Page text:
It is better to just say it and get it out of the way. Money is the root of all evil. Not “love” of money, but money. Money has become an idol. The mantra of the modern capitalist world: “God is for salvation. Money is for everything else.”
Jesus calls us to Radical Discipleship.
How sad it is when priests water down the message of Jesus. Jesus says: “If you will be perfect, sell all you have and give the money to the poor and you will have treasure in heaven, then come, follow me.” What about this is not clear? I have heard priests split hairs and say it is “the baggage in our lives”, or those things to which we are attached, like “cell pones, social media, television, this, that, and the other thing”. They go on to say, “it is really about being ‘good stewards'”. And then there is Jesus saying: “It is easier for a camel to pass through the eye of a needle than it is for a rich man to enter the Kingdom of God” (not some gate and camels being full- packed, blah, blah, blah). What is not clear? Unless, of course, you are of the mind that God is for salvation and money for everything else. Can one live money for everything else and call oneself Christian?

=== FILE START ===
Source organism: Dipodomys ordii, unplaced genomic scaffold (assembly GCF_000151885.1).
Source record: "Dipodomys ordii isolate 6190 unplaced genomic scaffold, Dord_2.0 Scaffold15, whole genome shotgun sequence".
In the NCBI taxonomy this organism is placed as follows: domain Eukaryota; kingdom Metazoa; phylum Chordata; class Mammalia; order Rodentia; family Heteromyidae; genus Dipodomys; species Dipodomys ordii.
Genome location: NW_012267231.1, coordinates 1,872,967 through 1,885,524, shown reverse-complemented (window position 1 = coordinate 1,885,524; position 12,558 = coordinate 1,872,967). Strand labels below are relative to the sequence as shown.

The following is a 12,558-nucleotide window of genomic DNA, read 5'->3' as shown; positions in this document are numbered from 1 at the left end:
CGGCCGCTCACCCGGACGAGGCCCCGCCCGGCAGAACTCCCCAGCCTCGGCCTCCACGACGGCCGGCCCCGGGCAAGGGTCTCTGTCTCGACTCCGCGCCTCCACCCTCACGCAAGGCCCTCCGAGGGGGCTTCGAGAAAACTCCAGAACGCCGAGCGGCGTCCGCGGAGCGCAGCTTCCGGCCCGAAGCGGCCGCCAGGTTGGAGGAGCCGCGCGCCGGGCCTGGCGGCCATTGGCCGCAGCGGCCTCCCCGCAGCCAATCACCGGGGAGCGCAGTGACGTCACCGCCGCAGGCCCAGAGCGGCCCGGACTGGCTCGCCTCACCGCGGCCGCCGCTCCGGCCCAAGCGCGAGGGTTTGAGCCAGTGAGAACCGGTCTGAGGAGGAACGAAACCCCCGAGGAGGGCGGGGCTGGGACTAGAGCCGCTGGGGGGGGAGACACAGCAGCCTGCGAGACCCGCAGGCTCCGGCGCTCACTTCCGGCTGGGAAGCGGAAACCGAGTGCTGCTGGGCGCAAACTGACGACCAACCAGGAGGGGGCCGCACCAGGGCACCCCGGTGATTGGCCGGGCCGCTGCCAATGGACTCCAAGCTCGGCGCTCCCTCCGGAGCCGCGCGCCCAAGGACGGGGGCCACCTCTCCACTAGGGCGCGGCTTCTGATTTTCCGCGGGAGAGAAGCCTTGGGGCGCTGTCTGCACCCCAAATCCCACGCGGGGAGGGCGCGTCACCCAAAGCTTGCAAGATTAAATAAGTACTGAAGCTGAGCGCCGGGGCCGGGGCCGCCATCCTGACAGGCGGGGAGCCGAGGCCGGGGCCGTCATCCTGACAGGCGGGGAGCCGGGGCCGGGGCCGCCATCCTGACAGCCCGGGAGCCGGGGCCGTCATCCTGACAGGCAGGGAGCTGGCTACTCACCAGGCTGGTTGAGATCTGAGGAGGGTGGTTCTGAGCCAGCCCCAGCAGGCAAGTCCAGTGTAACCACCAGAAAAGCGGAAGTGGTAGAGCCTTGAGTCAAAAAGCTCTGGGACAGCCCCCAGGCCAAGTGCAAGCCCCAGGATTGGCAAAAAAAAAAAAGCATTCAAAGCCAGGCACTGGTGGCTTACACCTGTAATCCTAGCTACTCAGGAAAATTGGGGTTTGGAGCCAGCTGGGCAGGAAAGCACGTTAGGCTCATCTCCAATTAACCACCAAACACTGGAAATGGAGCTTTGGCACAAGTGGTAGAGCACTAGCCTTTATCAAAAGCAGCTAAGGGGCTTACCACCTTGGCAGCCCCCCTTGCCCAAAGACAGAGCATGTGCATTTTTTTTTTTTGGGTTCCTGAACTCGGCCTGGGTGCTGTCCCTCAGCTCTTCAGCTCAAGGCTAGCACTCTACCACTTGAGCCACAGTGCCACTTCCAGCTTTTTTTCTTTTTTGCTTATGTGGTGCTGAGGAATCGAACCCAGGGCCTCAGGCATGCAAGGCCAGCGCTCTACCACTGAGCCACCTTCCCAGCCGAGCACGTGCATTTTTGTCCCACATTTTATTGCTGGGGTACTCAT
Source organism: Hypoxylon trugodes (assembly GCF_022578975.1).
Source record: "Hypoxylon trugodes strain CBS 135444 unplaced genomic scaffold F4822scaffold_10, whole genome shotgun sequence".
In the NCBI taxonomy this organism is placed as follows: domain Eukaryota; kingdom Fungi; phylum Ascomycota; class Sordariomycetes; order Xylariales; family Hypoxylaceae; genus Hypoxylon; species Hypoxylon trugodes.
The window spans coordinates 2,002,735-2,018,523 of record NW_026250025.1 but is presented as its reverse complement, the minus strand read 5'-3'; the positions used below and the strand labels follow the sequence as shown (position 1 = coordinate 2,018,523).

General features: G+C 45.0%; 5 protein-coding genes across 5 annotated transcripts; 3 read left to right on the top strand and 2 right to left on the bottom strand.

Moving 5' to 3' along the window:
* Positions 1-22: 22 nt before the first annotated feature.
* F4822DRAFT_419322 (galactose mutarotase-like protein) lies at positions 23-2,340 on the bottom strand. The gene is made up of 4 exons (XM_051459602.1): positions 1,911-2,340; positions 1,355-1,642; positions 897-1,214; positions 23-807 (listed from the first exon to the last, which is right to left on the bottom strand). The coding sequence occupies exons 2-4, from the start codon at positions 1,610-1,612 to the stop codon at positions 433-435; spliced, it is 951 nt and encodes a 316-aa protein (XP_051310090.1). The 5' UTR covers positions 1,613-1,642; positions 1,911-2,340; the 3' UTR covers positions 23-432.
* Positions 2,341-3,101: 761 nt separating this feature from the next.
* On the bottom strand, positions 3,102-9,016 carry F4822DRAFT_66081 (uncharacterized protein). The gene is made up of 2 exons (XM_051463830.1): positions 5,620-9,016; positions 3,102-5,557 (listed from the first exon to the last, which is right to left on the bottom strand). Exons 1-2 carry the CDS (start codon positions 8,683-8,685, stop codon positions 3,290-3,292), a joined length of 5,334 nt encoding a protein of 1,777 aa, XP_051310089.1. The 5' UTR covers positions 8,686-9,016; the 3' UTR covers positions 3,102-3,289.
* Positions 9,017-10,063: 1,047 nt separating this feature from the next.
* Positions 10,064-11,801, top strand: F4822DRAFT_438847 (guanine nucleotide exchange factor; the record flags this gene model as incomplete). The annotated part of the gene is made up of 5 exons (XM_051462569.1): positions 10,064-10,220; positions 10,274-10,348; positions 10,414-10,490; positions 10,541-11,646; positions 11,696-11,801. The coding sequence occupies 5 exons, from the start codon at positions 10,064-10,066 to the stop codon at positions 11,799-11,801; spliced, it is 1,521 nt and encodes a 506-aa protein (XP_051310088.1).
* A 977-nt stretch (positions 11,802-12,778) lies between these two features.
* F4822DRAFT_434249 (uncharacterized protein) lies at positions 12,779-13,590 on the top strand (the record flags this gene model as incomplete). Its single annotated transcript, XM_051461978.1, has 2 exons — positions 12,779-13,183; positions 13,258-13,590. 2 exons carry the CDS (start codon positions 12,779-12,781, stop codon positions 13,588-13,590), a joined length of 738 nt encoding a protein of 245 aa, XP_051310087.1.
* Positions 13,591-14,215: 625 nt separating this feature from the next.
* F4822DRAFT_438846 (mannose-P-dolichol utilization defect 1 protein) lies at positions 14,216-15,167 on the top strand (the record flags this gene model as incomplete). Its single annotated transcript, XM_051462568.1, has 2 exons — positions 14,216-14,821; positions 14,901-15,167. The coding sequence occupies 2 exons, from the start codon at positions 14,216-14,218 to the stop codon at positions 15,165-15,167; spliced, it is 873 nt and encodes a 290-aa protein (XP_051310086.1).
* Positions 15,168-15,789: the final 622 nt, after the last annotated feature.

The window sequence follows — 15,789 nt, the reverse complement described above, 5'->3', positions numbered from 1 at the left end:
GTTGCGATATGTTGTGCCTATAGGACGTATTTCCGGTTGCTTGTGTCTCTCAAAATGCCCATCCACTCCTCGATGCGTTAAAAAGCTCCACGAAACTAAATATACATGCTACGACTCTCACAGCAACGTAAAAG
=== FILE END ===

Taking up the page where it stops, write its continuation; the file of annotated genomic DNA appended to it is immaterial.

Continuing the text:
Jesus had no concern for money. He did not like it. Never does it say He even handled it except perhaps when questioned about paying taxes to the Romans when He said, “Render unto Caesar what is Caesar’s and to God what is God’s.” Here the implication is clear. What is of this world belongs to this world. What is of God belongs to God. Thus we may ask: “Are you of this world or are you of God?” This is where money and what is of God part ways.
Let us be realistic.